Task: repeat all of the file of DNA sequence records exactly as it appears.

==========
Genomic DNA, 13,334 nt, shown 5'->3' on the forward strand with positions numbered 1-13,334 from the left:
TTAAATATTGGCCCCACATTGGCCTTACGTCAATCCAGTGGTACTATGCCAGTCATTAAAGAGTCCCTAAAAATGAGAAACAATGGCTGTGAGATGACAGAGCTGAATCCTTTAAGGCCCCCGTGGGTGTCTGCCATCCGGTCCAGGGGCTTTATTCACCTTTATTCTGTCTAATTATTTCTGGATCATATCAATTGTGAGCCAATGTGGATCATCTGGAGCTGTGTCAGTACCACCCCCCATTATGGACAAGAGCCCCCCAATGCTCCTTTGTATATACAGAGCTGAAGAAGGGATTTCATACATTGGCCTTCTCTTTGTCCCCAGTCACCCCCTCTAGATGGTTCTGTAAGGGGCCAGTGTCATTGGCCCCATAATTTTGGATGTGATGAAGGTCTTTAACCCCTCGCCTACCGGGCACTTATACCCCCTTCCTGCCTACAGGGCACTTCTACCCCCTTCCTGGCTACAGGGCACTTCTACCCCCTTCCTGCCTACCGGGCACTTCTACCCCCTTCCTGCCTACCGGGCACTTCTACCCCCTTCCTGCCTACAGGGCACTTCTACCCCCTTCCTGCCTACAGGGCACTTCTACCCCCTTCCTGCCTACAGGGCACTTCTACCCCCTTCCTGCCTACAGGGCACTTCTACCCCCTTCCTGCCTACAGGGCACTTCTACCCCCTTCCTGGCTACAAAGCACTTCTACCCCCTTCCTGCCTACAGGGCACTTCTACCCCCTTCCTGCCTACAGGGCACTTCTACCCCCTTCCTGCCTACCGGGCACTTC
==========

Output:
Genomic DNA, 13,334 nt, shown 5'->3' on the forward strand with positions numbered 1-13,334 from the left:
TTAAATATTGGCCCCACATTGGCCTTACGTCAATCCAGTGGTACTATGCCAGTCATTAAAGAGTCCCTAAAAATGAGAAACAATGGCTGTGAGATGACAGAGCTGAATCCTTTAAGGCCCCCGTGGGTGTCTGCCATCCGGTCCAGGGGCTTTATTCACCTTTATTCTGTCTAATTATTTCTGGATCATATCAATTGTGAGCCAATGTGGATCATCTGGAGCTGTGTCAGTACCACCCCCCATTATGGACAAGAGCCCCCCAATGCTCCTTTGTATATACAGAGCTGAAGAAGGGATTTCATACATTGGCCTTCTCTTTGTCCCCAGTCACCCCCTCTAGATGGTTCTGTAAGGGGCCAGTGTCATTGGCCCCATAATTTTGGATGTGATGAAGGTCTTTAACCCCTCGCCTACCGGGCACTTATACCCCCTTCCTGCCTACAGGGCACTTCTACCCCCTTCCTGGCTACAGGGCACTTCTACCCCCTTCCTGCCTACCGGGCACTTCTACCCCCTTCCTGCCTACCGGGCACTTCTACCCCCTTCCTGCCTACAGGGCACTTCTACCCCCTTCCTGCCTACAGGGCACTTCTACCCCCTTCCTGCCTACAGGGCACTTCTACCCCCTTCCTGCCTACAGGGCACTTCTACCCCCTTCCTGCCTACAGGGCACTTCTACCCCCTTCCTGGCTACAAAGCACTTCTACCCCCTTCCTGCCTACAGGGCACTTCTACCCCCTTCCTGCCTACAGGGCACTTCTACCCCCTTCCTGCCTACCGGGCACTTC